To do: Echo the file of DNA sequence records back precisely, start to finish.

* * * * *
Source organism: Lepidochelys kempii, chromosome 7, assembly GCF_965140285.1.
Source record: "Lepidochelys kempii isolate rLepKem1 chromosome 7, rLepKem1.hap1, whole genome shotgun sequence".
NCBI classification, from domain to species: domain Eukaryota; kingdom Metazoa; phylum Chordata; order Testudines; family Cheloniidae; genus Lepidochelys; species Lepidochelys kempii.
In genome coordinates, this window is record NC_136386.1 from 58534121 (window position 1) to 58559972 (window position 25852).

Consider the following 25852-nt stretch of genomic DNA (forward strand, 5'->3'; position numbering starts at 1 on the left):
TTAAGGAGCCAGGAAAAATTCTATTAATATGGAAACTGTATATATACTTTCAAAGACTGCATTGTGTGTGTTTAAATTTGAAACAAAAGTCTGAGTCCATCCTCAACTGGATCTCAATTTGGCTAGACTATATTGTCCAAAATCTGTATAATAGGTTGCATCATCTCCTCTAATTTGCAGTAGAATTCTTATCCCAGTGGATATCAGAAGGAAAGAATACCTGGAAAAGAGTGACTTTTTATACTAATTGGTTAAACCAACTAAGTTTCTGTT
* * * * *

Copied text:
Source organism: Lepidochelys kempii, chromosome 7, assembly GCF_965140285.1.
Source record: "Lepidochelys kempii isolate rLepKem1 chromosome 7, rLepKem1.hap1, whole genome shotgun sequence".
NCBI classification, from domain to species: domain Eukaryota; kingdom Metazoa; phylum Chordata; order Testudines; family Cheloniidae; genus Lepidochelys; species Lepidochelys kempii.
In genome coordinates, this window is record NC_136386.1 from 58534121 (window position 1) to 58559972 (window position 25852).

Consider the following 25852-nt stretch of genomic DNA (forward strand, 5'->3'; position numbering starts at 1 on the left):
TTAAGGAGCCAGGAAAAATTCTATTAATATGGAAACTGTATATATACTTTCAAAGACTGCATTGTGTGTGTTTAAATTTGAAACAAAAGTCTGAGTCCATCCTCAACTGGATCTCAATTTGGCTAGACTATATTGTCCAAAATCTGTATAATAGGTTGCATCATCTCCTCTAATTTGCAGTAGAATTCTTATCCCAGTGGATATCAGAAGGAAAGAATACCTGGAAAAGAGTGACTTTTTATACTAATTGGTTAAACCAACTAAGTTTCTGTT